Life has been awful. I think that I will explain this in a much later blog post when times are not so difficult; but for the time being, let’s talk about how you and I are ‘Time Beings’.
I just finished the novel ‘A Tale For The Time Being’, written by Ruth Ozeki and published in 2013. This book has been a great source of comfort to me in the past few weeks; it has had me absorbed in its beautiful story, made me ache to pick it back up and continue. It is narrated by two characters, a sixteen-year-old girl named Naoko Yasutani who is writing her diary in a Japanese maid cafe, and Ruth who is a writer and finds the diary of Naoko, along with other possessions, washed up on her island’s shore with the possibility of it being debris from the tsunami that struck Japan in 2011. At first, I was completely absorbed by Nao’s story and was annoyed by Ruth’s interuptions between chapters, but as time went on, I was also intrigued by how Ruth was suceeding in finding information regarding the protagonists of the girl’s diary. She gets obsessed with it, and so do you; every time it returns to Ruth, it is a break in the diary that you have to take because Ruth is taking it. You are expected to feel and understand similar emotions to Ruth as she reads the diary herself (although tbh most of us would’ve just read the whole thing in one go lol); she is eager to read on and so are you. I don’t want to spoil this book because it is haunting and heart-breakingly beautiful, so I won’t give details but I will urge you to read this book, especially if you are interested in Far Eastern cultures. I really enjoy books that are based on Japanese, Korean or Chinese cultures.
Naoko seems like an average sixteen-year-old Japanese school girl; I always hear of school being a rather tough time for Japanese students, and Naoko is no exception. She struggles with being the ‘transfer student’ (she was born to Japanese parents but grew up in Sunnyvale, California before moving back to Japan) and gets bullied; I myself can relate because I was bullied too (though no where near to the same extent). In fact, I often thought of her as being a young Kyary Pamyu Pamyu and I learnt a lot from learning about her past as to what life can be like for a young Japanese student.
Despite seeming fairly normal, Nao has a very bright and intelligent personality; her outlook on life is far more mature than most people her age, especially when she talks about her old Jiko, who is the reason behind her writing the diary. Just reading the novel has got me wishing I was much more understanding and accepting of the world; so many of us are focused on our life, and our life alone. It got me thinking that there is so much more to life than just your life; life is everywhere, in every time. Every day, like I am now, there is a stress that we focus our entire entity on; sometimes we focus so much on the bad stuff, that the good stuff just glides by and we hardly notice it. You rarely see the good stuff on the news, I mean the really good stuff not ‘the princess just had her baby’; I mean the miracles and the true life stories. Most of the time, it’s just the terrible stuff you hear about and remember.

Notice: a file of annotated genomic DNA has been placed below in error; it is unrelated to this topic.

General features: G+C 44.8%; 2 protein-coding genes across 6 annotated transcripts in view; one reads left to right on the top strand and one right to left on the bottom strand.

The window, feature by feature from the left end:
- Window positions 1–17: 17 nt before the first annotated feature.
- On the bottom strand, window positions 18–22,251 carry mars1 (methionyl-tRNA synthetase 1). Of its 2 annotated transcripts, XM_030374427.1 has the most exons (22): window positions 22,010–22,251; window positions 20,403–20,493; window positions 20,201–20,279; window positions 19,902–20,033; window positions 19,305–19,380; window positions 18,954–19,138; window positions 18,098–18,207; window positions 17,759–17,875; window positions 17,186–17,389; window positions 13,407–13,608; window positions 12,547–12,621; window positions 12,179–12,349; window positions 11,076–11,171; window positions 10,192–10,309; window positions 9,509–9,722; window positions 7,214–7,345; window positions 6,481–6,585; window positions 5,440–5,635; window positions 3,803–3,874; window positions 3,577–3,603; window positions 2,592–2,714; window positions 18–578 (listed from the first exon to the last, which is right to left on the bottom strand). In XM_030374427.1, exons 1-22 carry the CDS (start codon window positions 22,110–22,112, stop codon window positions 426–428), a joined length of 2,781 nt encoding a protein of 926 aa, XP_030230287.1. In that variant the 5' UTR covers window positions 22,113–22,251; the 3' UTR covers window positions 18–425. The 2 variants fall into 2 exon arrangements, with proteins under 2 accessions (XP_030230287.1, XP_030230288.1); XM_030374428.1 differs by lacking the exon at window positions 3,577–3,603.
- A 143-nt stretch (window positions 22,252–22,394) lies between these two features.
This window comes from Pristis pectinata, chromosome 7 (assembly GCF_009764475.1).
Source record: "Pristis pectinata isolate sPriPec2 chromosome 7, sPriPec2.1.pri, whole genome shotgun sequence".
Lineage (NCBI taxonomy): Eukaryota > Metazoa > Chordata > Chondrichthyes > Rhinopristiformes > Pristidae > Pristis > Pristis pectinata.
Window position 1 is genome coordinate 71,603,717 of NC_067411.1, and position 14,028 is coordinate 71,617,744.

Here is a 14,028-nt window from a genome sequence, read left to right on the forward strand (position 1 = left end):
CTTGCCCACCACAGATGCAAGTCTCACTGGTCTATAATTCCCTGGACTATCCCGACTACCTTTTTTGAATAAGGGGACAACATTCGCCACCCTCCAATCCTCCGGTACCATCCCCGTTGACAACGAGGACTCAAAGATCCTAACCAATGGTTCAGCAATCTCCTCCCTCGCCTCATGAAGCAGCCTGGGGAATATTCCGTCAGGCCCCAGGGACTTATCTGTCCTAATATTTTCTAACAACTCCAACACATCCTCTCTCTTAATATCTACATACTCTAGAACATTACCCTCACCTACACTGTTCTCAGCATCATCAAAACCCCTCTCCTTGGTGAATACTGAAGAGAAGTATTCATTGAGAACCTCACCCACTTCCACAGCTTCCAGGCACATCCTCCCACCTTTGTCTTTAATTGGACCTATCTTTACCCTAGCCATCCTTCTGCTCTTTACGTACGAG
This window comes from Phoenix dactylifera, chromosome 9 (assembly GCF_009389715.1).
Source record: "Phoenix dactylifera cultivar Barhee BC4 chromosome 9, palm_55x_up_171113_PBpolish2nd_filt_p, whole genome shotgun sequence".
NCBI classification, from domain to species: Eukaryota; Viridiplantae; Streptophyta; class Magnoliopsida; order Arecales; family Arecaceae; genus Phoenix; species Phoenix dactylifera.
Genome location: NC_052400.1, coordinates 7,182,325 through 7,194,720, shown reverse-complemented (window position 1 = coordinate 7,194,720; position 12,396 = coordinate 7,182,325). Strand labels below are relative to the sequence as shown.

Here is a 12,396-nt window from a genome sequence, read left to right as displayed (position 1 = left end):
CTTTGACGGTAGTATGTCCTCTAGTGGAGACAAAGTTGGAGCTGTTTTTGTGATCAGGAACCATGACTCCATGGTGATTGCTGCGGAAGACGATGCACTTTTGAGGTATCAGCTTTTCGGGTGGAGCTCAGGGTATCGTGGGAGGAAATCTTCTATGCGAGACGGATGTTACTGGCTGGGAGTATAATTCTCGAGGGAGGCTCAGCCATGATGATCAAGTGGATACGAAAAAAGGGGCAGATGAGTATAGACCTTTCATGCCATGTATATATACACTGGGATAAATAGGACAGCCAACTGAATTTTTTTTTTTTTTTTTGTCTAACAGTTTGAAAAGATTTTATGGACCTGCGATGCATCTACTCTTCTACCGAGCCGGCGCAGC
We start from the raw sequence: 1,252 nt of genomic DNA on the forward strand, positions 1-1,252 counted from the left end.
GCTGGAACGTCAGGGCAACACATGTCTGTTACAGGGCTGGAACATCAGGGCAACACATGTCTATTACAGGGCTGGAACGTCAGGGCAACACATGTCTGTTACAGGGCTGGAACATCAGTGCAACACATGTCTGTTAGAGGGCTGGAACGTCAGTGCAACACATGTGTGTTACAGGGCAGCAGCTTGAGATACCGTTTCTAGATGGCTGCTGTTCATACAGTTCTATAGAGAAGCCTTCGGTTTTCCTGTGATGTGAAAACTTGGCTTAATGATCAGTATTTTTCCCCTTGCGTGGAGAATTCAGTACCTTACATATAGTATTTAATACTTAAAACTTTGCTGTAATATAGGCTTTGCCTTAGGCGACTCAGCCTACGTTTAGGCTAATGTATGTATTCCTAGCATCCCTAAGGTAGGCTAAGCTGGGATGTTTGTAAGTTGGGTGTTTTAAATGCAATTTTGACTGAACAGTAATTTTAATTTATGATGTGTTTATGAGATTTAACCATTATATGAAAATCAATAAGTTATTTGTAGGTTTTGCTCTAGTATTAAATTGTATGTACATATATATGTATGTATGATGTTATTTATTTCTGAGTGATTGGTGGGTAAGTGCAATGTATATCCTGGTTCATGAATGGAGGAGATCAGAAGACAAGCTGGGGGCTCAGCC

I feel like I’m rambling, but the book just made me think you know? I feel like I want to hike up a mountain to a Buddhist temple and sit Zazen right now, but tbh I would do anything to clear my mind. I would love to get into the habit of hating nothing and no-one, seeing every Time Being as being the same. How awesome would it be to have that super power? Or should I say, SUPA-PAWA!
Anyway, you guys should totally read this book! I’m sad that it’s over but I think I might buy another one of her books! I’m going to miss Naoko, and even Ruth. Unfortunately the book ended in a way that had me wishing it was more conclusive!! Haruki Murakami’s novels make me feel that way too!! Omg, I’m so tired; I’ve been feeling pretty crappy lately but thought this book was worth a blog. Abrupt end with Kyary Pamyu Pamyu!